|PREFACE to the first printed edition (Antique Collectors Club, 1986)
| 1986 cover
|| 1992 cover
Frank Clark, who wrote a most charming book, The English Landscape Garden, was once asked to give evidence at a public inquiry about the value of preserving an eighteenth century garden (Levens Hall) through which the Ministry of Transport hoped to drive a motorway. Ill health prevented him from attending but he told his students that he had been ready to claim that the ideas which led to the design of such gardens represented a more important English contribution to western culture than either Shakespeare’s plays or Milton’s poetry. His reasoning was simple: many countries have produced great poets but England is the only country to have produced a complete theory of outdoor design. The first application of the theory was to gardens but, as Christopher Hussey tells in The Picturesque, it subsequently had a dramatic impact on the other arts, ranging from poetry itself, to painting, literature, architecture and town planning. David Watkin has enlarged upon Hussey’s discussion of the subject in his book The English Vision.
The first chapter of this book gives an account of the ideas on which the art of garden design was based in England. The remaining chapters describe and illustrate the various styles which have resulted from these ideas. Dates are given for the period covered by each chapter – they are arbitrary but help to describe the contents. Fourteen styles of garden design are named and illustrated in the course of the book. Some are well represented by surviving examples, others very poorly. Where appropriate I have used old engravings and photographs to illustrate more accurately the intentions of the original garden designers.
The care of historic gardens has become an important sphere of activity for landscape architects and, though many of these gardens are at risk through neglect, many restoration projects are in hand. I would like to make a personal plea for some restoration projects which would be of special historical value as examples of poorly represented styles:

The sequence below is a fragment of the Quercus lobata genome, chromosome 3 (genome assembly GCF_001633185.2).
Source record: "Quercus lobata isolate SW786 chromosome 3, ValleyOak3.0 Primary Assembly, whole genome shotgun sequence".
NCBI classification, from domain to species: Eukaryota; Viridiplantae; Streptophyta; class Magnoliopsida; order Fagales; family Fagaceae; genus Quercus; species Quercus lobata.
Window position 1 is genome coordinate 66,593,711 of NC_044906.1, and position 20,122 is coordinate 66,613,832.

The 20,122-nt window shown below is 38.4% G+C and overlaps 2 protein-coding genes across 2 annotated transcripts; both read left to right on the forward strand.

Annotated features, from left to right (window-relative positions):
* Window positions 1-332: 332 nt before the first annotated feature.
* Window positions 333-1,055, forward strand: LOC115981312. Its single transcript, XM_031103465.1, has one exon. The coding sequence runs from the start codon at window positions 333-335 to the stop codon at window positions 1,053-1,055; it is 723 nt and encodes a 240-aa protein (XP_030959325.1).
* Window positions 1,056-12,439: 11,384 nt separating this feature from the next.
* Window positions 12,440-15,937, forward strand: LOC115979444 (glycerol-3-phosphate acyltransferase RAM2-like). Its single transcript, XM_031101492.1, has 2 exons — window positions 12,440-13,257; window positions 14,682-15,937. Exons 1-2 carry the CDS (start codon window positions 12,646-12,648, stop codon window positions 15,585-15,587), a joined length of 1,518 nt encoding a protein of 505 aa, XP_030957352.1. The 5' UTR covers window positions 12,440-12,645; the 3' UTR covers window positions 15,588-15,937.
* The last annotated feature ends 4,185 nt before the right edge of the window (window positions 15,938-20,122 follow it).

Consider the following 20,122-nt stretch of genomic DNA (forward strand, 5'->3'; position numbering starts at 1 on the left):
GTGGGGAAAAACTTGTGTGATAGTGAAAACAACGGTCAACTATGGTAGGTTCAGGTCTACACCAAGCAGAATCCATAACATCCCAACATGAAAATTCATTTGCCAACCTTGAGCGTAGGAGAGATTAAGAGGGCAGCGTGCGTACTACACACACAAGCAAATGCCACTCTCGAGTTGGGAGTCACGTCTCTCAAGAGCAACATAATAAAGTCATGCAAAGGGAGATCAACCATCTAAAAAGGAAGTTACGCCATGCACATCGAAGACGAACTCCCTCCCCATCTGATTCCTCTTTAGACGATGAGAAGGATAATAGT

(1) the semi-circular parterre which should like in front of Hampton Court; (2) the great flight of grass steps in Greenwich Park; (3) London and Wise’s parterre at Melbourne Hall, Derbyshire; (4) the fermes ornees at The Leasowes and Great Tew; (5) some full-scale Gertrude Jekyll borders with colour schemes based on J M W Turner’s colour theory. Munstead Wood is the ideal location but others could be made in several urban parks and in gardens which are open to the public.
Although the title of this book refers to English garden design, some of the designers are not English and a few of the examples are in Scotland and Wales. English is used in preference to British because it describes a culture rather than an empire.
I am grateful to Professor G P Henderson who introduced me to the philosophy of aesthetics, and to Frank Clark who aroused my interest in the history of garden design and lent me his copy of A O Lovejoy’s The Great Chain of Being, a work which has had a considerable influence on this book. I hope to have acknowledged my intellectual debts in the text.
I would also like to thank Michael Lancaster and my wife, Margaret, for continuous advice on the manuscript, Adam Czerniawski for advice on the first chapter, and Cherry Lewis for her careful editorial work. Individuals and organisations who kindly gave permission to reproduce illustrations are acknowledged in the captions. Other photographs and drawings are mine or my wife’s.